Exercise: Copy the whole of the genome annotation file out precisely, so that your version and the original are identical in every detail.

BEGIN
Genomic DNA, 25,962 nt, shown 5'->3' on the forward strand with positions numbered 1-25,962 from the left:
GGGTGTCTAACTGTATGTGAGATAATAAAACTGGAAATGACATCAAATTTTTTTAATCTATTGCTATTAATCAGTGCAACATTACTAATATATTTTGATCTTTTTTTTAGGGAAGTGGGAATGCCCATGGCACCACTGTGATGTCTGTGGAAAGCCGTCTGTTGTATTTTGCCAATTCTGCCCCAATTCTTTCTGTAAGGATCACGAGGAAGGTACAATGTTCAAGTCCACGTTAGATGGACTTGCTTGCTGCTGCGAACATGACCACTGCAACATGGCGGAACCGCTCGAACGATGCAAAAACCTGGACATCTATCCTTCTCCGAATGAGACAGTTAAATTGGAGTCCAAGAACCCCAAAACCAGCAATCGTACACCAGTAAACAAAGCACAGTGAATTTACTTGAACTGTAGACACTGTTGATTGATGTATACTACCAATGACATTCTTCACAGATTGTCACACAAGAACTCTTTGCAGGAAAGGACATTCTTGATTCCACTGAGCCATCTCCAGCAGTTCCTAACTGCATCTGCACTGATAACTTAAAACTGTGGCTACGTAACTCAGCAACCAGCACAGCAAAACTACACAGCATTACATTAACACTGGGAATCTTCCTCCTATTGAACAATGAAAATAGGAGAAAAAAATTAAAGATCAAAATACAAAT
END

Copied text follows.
Genomic DNA, 25,962 nt, shown 5'->3' on the forward strand with positions numbered 1-25,962 from the left:
GGGTGTCTAACTGTATGTGAGATAATAAAACTGGAAATGACATCAAATTTTTTTAATCTATTGCTATTAATCAGTGCAACATTACTAATATATTTTGATCTTTTTTTTAGGGAAGTGGGAATGCCCATGGCACCACTGTGATGTCTGTGGAAAGCCGTCTGTTGTATTTTGCCAATTCTGCCCCAATTCTTTCTGTAAGGATCACGAGGAAGGTACAATGTTCAAGTCCACGTTAGATGGACTTGCTTGCTGCTGCGAACATGACCACTGCAACATGGCGGAACCGCTCGAACGATGCAAAAACCTGGACATCTATCCTTCTCCGAATGAGACAGTTAAATTGGAGTCCAAGAACCCCAAAACCAGCAATCGTACACCAGTAAACAAAGCACAGTGAATTTACTTGAACTGTAGACACTGTTGATTGATGTATACTACCAATGACATTCTTCACAGATTGTCACACAAGAACTCTTTGCAGGAAAGGACATTCTTGATTCCACTGAGCCATCTCCAGCAGTTCCTAACTGCATCTGCACTGATAACTTAAAACTGTGGCTACGTAACTCAGCAACCAGCACAGCAAAACTACACAGCATTACATTAACACTGGGAATCTTCCTCCTATTGAACAATGAAAATAGGAGAAAAAAATTAAAGATCAAAATACAAAT